Save the Art group receives a “Champion of Artists” award from the Massachusetts Artist Leaders Coalition (MALC) at the State House in Boston

The 2018 MALC Champions of Artists Award Winners. Left to R, Ken Green (STA), Adrienne Hawkins (Dance Artist, Master Teacher, Choreographer, Meri Jenkins (Former Cultural Districts Program Manager/Mass Cultural Council, Julie Hennrikus (Founder of Your Ladders, Arts Advocate, Mystery Author), Lou Jones (Photographer) and the Save the Art – Save the Museum group (Art Advocates Protecting the Public Trust at the Berkshire Museum)

12th Annual Artists Under the Dome
Great Hall at the State House
November 14, 2018

SAVE THE ART–SAVE THE MUSEUM (STA) received a “Champion of Artists” award from the Massachusetts Artists Leader’s Coalition (MALC) in recognition of its efforts to stop the sale of the Berkshire Museum’s treasured art collection and increase awareness of the critical issue of protection of the Public Trust.

MALC is a statewide coalition formed to ensure that Massachusetts artists have a voice in key public policy initiatives that impact artists and the creative economy. The award honored STA for “the protection of all artists’ rights with regard to their legacy wishes, from donating work to their designated collecting institutions, to protecting work held in the public trust by art museums. We all owe them great thanks.”

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2018 Champion of Artists Awardee Spotlight: Save the Art–Save the Museum (STA-STM)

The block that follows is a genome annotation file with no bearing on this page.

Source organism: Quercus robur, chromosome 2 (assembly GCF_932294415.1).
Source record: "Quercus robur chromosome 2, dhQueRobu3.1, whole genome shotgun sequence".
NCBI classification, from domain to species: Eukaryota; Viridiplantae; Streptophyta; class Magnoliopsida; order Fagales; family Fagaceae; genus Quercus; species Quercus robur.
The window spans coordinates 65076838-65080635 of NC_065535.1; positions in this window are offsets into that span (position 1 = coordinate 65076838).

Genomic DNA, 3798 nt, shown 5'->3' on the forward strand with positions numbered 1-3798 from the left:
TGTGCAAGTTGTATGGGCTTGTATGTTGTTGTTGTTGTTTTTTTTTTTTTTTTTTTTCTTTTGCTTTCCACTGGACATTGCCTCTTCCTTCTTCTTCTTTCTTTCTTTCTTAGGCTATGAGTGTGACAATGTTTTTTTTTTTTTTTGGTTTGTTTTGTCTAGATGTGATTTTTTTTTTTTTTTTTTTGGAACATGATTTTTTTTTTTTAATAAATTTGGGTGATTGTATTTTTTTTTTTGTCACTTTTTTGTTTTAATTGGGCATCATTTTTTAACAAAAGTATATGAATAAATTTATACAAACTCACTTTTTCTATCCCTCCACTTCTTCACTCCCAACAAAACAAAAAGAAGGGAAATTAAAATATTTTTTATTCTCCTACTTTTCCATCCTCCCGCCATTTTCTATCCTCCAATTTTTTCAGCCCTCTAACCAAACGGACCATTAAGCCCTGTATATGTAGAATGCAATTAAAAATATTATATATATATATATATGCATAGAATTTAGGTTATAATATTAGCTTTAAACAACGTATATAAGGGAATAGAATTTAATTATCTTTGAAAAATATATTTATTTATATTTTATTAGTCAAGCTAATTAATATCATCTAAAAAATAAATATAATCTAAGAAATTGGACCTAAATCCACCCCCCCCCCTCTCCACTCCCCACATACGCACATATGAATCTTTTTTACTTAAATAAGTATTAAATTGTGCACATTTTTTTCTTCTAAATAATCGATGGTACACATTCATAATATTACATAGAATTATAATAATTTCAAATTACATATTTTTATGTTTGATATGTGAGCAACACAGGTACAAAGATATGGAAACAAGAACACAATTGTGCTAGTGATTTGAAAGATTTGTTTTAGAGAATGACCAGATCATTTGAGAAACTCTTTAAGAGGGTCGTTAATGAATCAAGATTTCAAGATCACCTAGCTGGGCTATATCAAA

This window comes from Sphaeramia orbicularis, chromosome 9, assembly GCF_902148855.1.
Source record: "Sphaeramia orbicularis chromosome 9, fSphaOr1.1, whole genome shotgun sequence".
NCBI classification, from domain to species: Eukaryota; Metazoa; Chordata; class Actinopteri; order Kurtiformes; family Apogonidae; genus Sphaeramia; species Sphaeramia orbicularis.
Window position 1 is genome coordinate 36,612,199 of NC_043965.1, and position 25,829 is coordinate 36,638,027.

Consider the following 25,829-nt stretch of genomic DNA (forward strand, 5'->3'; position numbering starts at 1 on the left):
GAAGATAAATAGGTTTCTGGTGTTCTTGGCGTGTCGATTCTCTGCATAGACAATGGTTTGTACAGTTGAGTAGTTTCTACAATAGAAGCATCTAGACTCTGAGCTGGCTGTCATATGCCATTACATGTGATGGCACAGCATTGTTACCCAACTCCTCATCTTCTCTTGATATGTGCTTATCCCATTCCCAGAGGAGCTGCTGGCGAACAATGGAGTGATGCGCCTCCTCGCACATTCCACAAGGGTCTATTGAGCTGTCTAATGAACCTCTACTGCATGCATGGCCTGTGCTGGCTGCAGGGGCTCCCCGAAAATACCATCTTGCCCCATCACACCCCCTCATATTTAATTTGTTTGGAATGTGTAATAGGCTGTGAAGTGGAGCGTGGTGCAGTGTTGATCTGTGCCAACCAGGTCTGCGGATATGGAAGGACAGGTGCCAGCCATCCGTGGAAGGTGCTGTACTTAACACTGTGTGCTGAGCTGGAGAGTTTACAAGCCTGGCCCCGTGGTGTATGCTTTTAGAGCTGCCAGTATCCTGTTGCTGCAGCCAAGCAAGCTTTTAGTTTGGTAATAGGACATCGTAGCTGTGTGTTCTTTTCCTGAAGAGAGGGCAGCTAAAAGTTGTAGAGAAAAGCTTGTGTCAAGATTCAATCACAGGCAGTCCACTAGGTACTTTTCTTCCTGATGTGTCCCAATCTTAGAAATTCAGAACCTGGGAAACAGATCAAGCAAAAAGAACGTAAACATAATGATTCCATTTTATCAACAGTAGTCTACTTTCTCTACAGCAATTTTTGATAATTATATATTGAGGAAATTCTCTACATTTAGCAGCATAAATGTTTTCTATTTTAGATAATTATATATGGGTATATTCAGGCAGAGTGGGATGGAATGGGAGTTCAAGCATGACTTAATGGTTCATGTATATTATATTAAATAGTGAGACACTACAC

October 28, 2018

As we lead up to 12th Annual “Artists Under The Dome” Event and the MALC 2018 “Champion of Artists” Awards on November 14, 2018, at the State House, we are highlighting each of the six “Champion of Artists” awardees. This post is highlighting Save the Art–Save the Museum (STA-STM): “Art advocates protecting the Public Trust at the Berkshire Museum“. This particular award is given in the memory of State Representative Chris Walsh.

Berkshire Museum Case: Now “Profoundly Accessible”— Yikes!

Martin Gammon, Pergamon Art Group
June 1, 2018

Another day, another statement… Now in the form of an extended release from the board of trustees to the Berkshire Museum community…

In truth, it’s hard not to feel sorry for the PR team at the Berkshire Museum, or whoever has been compelled to compose the blather they have been crafting in their occasional press releases. Rather than honestly and straightforwardly addressing the raft of specific allegations of ethical malfeasance by the board and their enablers, they have resorted to tortuous paeans about community building and securing the future, apparently hoping this might divert attention from further exposing their callous disregard of donor intent and the museum’s founding mission. And yet, even these saccharine bromides fail to conceal the dissonant chords rumbling beneath the rhetorical sheen.

Berkshire Museum’s Murky “Transparency”: Parsing the Half-Truths in Its “Open Letter”

If this is transparency, we can only wonder what opacity looks like.

Lee Rosenbaum’s Cultural Commentary Blog
May 31, 2018

The Berkshire Museum today posted an open letter to its community that is intended to show its “commitment to transparency, cooperation, outreach,” according to an email from its spokesperson that hit my inbox late this afternoon.